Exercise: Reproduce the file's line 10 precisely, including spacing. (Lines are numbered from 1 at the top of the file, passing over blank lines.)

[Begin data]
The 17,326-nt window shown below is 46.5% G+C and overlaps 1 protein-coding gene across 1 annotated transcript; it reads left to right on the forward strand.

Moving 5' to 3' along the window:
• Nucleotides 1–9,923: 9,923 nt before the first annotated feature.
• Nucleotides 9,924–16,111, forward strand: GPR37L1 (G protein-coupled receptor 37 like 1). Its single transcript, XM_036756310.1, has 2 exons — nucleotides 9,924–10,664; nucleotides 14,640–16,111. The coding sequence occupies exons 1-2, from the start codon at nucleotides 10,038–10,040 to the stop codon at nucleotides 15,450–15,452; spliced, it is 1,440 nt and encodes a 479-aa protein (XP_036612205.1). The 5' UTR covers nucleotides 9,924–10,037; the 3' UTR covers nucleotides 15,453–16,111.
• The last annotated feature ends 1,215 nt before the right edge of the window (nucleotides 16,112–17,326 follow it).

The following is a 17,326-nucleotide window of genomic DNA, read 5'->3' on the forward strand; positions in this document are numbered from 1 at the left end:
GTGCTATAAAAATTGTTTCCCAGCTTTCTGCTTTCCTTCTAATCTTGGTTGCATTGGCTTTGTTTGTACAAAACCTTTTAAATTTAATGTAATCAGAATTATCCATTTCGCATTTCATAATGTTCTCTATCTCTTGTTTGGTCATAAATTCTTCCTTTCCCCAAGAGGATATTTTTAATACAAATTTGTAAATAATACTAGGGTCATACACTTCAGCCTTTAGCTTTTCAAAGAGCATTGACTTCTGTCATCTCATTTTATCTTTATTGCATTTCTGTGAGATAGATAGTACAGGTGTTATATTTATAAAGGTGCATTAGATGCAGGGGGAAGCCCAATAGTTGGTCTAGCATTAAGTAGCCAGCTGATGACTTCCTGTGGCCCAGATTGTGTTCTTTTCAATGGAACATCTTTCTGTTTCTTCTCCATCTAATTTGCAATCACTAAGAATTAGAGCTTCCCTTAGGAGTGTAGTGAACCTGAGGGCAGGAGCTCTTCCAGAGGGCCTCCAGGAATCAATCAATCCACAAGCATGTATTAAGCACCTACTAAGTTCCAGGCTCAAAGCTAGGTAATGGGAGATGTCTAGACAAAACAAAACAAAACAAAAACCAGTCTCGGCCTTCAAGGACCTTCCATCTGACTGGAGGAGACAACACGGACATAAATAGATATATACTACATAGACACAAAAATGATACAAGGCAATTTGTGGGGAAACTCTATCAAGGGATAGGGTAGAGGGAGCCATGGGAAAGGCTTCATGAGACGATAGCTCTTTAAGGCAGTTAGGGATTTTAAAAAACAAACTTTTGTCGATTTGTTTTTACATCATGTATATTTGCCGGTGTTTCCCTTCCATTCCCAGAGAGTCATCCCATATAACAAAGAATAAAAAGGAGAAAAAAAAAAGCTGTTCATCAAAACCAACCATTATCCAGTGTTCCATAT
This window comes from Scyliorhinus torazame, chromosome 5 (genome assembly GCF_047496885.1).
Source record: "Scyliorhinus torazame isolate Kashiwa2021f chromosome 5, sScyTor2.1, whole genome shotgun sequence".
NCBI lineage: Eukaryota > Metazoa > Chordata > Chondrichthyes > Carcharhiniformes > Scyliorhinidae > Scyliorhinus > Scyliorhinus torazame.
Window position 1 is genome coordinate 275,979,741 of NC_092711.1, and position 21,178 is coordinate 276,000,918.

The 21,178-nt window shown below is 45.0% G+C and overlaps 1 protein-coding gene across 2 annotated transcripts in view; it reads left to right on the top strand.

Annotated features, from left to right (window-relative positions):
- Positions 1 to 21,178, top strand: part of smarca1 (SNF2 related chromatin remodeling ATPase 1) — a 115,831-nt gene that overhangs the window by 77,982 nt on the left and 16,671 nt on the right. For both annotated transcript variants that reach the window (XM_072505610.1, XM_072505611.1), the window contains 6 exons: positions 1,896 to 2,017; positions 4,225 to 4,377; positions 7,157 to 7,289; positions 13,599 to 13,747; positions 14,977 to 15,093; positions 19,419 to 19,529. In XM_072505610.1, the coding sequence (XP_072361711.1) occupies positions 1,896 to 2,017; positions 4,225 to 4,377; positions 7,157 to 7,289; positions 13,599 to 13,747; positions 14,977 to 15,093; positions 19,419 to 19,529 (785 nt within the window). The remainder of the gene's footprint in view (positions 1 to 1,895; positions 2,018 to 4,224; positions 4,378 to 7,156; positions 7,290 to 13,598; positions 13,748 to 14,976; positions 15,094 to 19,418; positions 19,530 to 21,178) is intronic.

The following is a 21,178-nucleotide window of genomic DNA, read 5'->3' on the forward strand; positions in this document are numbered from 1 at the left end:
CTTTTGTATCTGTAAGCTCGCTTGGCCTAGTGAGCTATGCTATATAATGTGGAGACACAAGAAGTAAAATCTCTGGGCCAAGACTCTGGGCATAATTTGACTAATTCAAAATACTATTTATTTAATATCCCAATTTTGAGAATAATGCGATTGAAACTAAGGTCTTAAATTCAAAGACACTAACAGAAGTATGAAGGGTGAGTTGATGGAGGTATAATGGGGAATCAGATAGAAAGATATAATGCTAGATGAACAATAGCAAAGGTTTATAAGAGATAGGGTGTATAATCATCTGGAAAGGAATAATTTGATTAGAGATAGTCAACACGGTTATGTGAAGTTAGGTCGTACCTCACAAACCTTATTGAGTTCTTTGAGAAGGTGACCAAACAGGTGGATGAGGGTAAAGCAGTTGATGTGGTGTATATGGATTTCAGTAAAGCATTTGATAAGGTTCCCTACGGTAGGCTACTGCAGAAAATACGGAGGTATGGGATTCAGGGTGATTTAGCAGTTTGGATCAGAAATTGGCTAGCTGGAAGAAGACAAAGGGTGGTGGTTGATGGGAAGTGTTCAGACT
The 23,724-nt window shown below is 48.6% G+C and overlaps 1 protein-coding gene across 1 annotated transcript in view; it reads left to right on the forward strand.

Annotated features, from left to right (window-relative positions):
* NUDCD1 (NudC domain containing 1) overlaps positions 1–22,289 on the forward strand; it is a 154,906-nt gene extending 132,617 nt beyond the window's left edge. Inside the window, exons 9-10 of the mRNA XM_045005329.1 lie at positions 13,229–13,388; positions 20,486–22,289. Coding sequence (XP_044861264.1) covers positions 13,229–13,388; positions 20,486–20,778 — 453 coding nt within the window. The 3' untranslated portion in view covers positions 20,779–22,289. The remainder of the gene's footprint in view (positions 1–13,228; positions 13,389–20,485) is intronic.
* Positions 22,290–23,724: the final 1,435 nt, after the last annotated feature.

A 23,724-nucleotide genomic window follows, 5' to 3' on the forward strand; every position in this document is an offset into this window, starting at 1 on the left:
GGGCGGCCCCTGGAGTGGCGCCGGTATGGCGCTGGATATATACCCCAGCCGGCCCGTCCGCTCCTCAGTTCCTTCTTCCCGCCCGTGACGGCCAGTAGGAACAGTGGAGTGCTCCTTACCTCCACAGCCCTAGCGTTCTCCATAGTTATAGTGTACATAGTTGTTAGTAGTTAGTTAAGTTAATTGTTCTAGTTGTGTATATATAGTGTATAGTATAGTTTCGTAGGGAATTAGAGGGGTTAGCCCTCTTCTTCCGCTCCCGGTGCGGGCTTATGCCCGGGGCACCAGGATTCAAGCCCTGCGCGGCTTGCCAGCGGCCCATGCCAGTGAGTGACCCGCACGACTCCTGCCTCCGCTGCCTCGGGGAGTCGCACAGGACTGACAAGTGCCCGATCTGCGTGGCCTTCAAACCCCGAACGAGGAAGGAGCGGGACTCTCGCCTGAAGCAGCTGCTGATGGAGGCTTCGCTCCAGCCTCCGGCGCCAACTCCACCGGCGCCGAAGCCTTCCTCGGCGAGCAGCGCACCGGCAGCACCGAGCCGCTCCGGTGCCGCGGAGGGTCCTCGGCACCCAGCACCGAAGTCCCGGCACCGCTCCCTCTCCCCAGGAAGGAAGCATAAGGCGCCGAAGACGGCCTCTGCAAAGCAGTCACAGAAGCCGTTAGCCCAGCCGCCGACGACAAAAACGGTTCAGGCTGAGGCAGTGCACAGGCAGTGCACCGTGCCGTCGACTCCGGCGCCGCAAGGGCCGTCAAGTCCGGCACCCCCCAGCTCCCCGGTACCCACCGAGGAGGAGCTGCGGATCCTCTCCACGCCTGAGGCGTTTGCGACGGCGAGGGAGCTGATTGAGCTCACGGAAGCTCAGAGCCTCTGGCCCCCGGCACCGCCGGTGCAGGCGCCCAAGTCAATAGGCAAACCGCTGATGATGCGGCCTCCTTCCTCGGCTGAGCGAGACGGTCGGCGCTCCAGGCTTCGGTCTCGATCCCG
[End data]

NCBI lineage: Eukaryota > Metazoa > Chordata > Chondrichthyes > Carcharhiniformes > Scyliorhinidae > Scyliorhinus > Scyliorhinus torazame.